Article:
‘Hard work is what we need and I trust that most Eritrean farmers have that quality,’ Farmer Mahder Mantay
Meet Mr. Mahder Manta, a recipient of the Minimum Integrated Household Agricultural Package (MIHAP) introduced by the Ministry of Agriculture (MoA) in 2015. Mr. Mahder, a farmer, lives in Elabered sub-zone, Anseba Region.
His desire to change and work hard in his farm has enabled him to be recognized as one of the exemplary farmers in his area. This is an interview he conducted with Filmawit Measho from the Public Relations Division at the MoA.
- How did it all begin, Mr. Mahder?
To begin with, I started working as an employee at agricultural farms in Hagaz, Adi Berbere and Alebu. The experience I gained there and seeing what people can do and produce if they work hard gave me the inspiration to want to have something of my own. By 1998, I tried to dig a well and shared a water pump with a neighbor of mine before the Ministry of Agriculture gave me a generator. That was all before the third offensive during the border war in 2000, and just like everyone else, I left home to defend my country. This put a hold on my agricultural activities for quite some time.
In 2015, I became one of the beneficiaries of MIHAP; I was given 25 chickens, two beehives, fruit seedlings and vegetable crops. I now have half a hectare of land where I grow Alfalfa and elephant grass for animal feed, guava trees, and orange trees. I also crop-rotate all kinds of vegetables and my land is suitable for any type of plant.
Any reason why the land is suitable for any type of plant? What can you tell us about the importance of good land management in agriculture?
Well, initially the land was not fertile, but then we were given training on the benefits and preparation of compost by the Ministry. Immediately, I dug up two holes and started to prepare it for a trial in making compost. Then I started treating my land with it. I was so surprised by the results; my land started to regenerate and give me more harvest. After that, I even stopped using artificial fertilizers. I use only compost for my crops. I trust that having the right land management is vital in agriculture. I would prefer to have a small agricultural area and work to expand it through work and experience. I honestly don’t believe that there is bad land; I just think that farmers have to know what the crops need and pay attention to what is missing and what is required for the land to yield good products. Having this theory has allowed me to have good harvest, better than those who own much larger farms.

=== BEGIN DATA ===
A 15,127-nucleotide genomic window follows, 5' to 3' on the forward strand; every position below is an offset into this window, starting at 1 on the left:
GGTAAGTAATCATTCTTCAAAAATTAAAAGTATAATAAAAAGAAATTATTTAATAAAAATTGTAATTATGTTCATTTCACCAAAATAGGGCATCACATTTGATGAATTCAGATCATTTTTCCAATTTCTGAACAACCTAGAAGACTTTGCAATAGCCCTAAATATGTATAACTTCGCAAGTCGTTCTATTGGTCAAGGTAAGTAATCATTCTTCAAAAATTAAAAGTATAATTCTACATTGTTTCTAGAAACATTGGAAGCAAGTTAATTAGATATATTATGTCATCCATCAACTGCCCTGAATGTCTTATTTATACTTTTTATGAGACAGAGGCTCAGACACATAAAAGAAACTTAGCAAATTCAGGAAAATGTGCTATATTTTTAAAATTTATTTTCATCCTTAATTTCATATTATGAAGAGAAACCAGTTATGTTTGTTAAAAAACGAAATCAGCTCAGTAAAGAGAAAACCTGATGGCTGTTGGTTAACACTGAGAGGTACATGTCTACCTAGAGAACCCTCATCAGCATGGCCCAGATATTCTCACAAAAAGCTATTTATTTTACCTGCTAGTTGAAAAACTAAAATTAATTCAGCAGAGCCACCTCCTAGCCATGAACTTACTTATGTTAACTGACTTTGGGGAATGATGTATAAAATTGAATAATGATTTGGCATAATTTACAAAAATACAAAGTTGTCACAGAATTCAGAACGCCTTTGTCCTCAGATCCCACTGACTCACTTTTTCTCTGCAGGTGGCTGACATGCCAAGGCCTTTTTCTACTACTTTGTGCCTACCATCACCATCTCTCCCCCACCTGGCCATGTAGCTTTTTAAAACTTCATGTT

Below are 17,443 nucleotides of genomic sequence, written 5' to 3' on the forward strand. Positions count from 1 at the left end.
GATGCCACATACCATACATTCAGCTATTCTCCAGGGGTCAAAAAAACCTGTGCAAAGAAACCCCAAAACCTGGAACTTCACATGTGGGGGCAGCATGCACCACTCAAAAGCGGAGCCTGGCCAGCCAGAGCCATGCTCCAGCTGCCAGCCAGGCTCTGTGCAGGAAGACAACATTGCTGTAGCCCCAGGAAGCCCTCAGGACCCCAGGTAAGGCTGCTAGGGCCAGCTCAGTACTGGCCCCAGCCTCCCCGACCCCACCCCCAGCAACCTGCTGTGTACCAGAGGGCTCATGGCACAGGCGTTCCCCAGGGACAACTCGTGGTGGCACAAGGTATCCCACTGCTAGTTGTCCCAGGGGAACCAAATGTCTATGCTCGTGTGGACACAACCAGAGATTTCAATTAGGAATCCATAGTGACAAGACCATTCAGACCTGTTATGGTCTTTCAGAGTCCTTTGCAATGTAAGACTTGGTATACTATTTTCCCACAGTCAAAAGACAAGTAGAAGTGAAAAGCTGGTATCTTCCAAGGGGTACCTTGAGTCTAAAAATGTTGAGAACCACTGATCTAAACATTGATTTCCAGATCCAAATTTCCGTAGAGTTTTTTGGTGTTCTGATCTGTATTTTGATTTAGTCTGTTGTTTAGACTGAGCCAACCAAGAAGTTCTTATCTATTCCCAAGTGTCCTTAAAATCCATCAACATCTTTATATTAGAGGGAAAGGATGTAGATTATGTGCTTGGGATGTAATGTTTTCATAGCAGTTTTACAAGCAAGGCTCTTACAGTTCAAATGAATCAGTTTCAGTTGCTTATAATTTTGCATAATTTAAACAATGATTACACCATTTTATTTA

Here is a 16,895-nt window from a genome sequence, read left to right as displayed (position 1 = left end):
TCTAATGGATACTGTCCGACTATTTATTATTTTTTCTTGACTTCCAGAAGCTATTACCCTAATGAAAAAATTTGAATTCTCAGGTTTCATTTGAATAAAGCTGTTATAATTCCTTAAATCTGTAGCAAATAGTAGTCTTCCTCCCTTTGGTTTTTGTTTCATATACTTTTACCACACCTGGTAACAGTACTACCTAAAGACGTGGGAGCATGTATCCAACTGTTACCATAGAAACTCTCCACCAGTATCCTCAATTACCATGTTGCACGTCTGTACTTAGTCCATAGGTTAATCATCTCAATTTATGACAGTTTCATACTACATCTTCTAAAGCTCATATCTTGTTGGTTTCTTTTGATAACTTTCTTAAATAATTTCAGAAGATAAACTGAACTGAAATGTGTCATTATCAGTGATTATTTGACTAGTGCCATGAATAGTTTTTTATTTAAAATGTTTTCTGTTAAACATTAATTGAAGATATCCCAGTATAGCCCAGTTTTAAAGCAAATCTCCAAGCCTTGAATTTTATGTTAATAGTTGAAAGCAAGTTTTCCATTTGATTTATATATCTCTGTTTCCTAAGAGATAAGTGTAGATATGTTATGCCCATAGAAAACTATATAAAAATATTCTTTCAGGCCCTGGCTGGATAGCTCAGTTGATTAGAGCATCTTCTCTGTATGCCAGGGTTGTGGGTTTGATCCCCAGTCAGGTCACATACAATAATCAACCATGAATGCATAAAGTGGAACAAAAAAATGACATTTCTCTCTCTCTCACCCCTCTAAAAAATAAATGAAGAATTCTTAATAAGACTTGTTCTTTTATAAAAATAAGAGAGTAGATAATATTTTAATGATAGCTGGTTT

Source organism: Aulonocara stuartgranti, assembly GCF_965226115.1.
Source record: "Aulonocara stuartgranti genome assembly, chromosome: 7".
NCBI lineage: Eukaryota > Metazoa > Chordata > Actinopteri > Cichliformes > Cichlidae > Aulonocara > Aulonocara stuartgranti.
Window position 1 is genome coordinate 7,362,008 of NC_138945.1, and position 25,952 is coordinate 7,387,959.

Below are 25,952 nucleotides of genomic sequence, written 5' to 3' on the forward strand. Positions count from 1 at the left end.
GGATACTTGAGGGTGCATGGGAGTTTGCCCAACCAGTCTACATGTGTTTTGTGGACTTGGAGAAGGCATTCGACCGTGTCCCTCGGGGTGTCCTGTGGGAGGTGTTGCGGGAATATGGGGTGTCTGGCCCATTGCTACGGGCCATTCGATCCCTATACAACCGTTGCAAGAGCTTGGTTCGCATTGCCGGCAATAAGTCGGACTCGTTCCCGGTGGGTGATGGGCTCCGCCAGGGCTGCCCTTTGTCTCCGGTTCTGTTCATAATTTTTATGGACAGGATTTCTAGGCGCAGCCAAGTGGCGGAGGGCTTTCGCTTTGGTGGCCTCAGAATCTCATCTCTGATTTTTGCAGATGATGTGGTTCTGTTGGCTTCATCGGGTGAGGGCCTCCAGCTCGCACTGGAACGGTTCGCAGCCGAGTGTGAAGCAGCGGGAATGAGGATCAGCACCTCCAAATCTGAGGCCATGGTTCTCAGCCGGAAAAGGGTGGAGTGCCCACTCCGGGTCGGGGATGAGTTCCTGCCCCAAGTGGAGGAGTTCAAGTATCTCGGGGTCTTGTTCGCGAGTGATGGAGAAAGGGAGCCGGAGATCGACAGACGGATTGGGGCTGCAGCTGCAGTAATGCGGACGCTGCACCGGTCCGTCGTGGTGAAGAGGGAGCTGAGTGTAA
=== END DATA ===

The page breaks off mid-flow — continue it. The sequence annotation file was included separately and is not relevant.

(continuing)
Mr. Mahder, what are the benefits you got out of MIHAP?
In the past, we used to go to the Western low lands and Semenawi Bahri to look for job opportunities. We wouldn’t even have time to spend the night at home. Nonetheless, after what the MoA has offered us, everything is easier for us, farmers, since we are provided with everything we need. Now, I don’t have to travel long looking for job opportunities; I have everything I need right in front of me. My family gets milk, yoghurt, butter, ghee, eggs, meat, crops, vegetables and fruits right from our own farm. I also make money by selling my products to the public. My wife, along with other women farmers, was trained about the benefits of sweet potato and we have planted some for trial and are expecting good harvest soon. Besides, having understood the benefits of dairy products, I have exchanged my oxen for a cow and raised the number of my cows to four, which has enabled me to pay my debt.
- Any challenges you faced in the process?
I believe if you have love and understanding with your family, challenges can be dealt with. My wife and kids are always by my side; and we get a lot of advice and help from the Ministry of Agriculture. The only challenge we have now is sustainable water source. We have a check dam but the rain has not been helpful. And at times, we don’t find market for our surplus products. Nevertheless, I am thankful.
- Any message you would like to convey?
I am very blessed to be one of the farmers to be part of the MIHAP. I never thought that I would be where I am today. I believe if we keep on going like this, we will provide our products not only for our subzone but for the whole country. Hard-work is what we need and I trust that most Eritrean farmers have that quality. I see a bright future for all of us. Also, I applaud the Ministry of Agriculture for all the work it does and the opportunities and assistance it is giving farmers. Thank you.